Just another not very bright lefty groupuscule. Credit - TJN

The Tax Justice Network is one of these self-appointed groupuscules who think that if we all pay more tax then the world will become a Nirvana. No, not a boring group of largely unwashed young men caterwauling for large incomes, but the opposite a very heaven on Earth. Just give more money to Theresa May – or perhaps Jeremy Corbyn – to spend and Bob’s your parents’ relative of choice given these non-sexist days.

They do tend to rather brush over the important points in their insistences though. To the point that either they’re fools themselves or they’re trying to fool us. In reporting upon the situation in Bermuda they tell us that:

Without question, the twin afflictions of extreme income inequality and mounting poverty are recognised as the defining economic and public policy challenges facing the world today.

That’s interesting, Because everyone with an intellect above amoeba levels knows that poverty isn’t mounting, it’s falling dramatically. As those last few billions in absolute poverty fall to under one billion, down into the hundreds of millions and our best bet is that the number will be around about zero by 2030. You know, the largest reduction in human poverty in the history of our species, brought to you by neoliberalism and globalisation.

Yes, really, we do expect the number of people living routinely on under that $1.90 a day to reach around and about zero in just over a decade hence. The first time this will have been true since Homo Erectus first picked up a stone.

Mounting poverty? Pshaw!

But it is worse, of course it is, this is from the TJN:

Not surprisingly, the causes, consequences and potential remedies of extreme inequality and poverty have become the primary focus of researchers globally in recent years.

They are telling us that inequality and poverty are different things. And they can be, but are they in their measurements?

Unsurprisingly, extreme income inequality leads to significant differences in health and educational outcomes and impedes social mobility, severely curtailing the life chances of the poor. As some will regard as patently obvious, high levels of poverty and inequality serve to squander the talent and thwart the potential of individual lives of the disadvantaged.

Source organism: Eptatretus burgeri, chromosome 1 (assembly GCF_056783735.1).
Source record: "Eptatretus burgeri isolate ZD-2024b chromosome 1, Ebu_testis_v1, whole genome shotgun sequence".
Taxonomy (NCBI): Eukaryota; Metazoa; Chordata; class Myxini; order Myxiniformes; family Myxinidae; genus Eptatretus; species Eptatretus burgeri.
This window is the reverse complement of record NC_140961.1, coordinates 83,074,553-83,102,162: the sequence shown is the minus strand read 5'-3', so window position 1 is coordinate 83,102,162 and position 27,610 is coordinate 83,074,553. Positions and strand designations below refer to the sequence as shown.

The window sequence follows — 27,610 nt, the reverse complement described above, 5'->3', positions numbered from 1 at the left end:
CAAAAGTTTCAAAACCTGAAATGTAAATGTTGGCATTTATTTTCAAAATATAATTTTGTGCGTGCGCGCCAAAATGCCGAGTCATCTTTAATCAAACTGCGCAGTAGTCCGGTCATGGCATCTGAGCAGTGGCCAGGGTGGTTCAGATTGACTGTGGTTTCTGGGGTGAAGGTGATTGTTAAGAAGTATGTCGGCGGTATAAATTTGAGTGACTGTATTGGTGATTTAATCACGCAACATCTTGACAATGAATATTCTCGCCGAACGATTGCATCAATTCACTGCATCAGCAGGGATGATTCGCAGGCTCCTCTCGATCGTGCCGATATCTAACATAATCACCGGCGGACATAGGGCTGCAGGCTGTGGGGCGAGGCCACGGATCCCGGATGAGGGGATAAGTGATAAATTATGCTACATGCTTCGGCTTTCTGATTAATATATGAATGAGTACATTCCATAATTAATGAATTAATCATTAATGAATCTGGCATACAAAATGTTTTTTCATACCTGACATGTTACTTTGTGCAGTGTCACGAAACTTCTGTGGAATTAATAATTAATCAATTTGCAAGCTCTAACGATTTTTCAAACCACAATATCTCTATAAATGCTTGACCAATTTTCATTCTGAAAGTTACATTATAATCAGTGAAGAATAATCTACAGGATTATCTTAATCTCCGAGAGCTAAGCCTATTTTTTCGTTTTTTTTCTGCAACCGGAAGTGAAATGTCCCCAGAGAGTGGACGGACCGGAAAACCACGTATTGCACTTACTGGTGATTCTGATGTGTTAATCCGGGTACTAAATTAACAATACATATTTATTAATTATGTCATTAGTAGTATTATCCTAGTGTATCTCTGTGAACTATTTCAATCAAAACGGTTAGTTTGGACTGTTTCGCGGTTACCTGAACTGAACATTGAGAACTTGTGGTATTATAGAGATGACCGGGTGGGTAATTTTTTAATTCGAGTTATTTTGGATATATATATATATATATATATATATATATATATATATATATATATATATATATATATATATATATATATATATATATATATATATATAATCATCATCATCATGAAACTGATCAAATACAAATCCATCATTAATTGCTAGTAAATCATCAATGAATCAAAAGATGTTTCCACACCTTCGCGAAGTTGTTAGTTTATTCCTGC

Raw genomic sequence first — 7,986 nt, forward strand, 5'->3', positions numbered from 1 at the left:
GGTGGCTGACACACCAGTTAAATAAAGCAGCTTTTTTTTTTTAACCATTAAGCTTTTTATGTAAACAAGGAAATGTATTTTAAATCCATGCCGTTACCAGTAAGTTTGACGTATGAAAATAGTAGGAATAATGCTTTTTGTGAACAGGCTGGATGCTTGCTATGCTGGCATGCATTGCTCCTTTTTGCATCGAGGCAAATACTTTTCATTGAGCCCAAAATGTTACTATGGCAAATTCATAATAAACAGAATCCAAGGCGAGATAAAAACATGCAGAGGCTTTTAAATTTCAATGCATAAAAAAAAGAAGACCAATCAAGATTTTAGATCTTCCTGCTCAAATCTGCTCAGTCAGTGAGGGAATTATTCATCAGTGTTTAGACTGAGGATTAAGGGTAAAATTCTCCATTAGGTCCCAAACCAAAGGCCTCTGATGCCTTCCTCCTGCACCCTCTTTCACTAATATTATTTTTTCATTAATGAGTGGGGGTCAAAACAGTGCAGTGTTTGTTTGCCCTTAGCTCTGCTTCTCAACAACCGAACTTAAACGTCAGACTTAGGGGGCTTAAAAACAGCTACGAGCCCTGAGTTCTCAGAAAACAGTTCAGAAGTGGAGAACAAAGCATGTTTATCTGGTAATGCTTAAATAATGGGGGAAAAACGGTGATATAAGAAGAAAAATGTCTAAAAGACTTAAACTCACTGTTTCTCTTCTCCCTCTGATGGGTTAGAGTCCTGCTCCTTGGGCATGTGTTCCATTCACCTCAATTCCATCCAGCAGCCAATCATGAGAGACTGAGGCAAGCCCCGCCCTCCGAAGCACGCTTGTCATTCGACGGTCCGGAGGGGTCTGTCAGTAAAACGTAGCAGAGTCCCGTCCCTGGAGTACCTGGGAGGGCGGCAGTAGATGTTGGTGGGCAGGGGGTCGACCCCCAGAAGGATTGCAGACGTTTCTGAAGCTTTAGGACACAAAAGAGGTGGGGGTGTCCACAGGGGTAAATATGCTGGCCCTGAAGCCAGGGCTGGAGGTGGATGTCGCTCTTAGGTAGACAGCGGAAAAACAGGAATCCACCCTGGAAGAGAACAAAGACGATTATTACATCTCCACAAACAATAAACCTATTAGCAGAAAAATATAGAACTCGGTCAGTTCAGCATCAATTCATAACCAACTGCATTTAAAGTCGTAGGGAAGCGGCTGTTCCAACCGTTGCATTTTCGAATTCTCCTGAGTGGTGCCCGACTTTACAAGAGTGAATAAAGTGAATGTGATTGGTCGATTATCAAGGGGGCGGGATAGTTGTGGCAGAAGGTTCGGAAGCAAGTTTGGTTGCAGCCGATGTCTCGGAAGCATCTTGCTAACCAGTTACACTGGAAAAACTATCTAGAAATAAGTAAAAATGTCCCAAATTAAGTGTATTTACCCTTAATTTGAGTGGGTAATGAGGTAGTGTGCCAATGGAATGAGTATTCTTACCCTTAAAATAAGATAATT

Different things these inequality and poverty.

They then wibble on a bit more and finally we hear that there aren’t in fact any Bermudan statistics on poverty. Presumably the ghost of Sir John Cowperthwaite lives on in some outposts of Empire still.

Extending our international mosaic of inequality and poverty statistics is additional data from Guernsey – the Crown Dependency with not only an industry makeup very similar to that of our own economy, but of virtually identical land mass and population as ourselves as well. Obligingly, Guernsey’s statisticians publish their household income data on an equivalised and unequivalised basis allowing us to make the same comparison as we did earlier with London. As seen in Figure 9, while possibly not as severe as Bermuda’s, Guernsey is contending with inequality and poverty levels which, at least amongst developed, high-income countries, represents the world’s most extreme.

So, they take the poverty numbers from Guernsey and add a bit on for good luck. Hmm – but it should be said that worse is perpetrated every day in political statistics. In the absence of real numbers estimation is necessary, after all.

So, the Guernsey poverty numbers:

In 2014, 60% of the median net equivalised annual income was £18,655. 22.3% of people lived in a
household which had an income lower than that.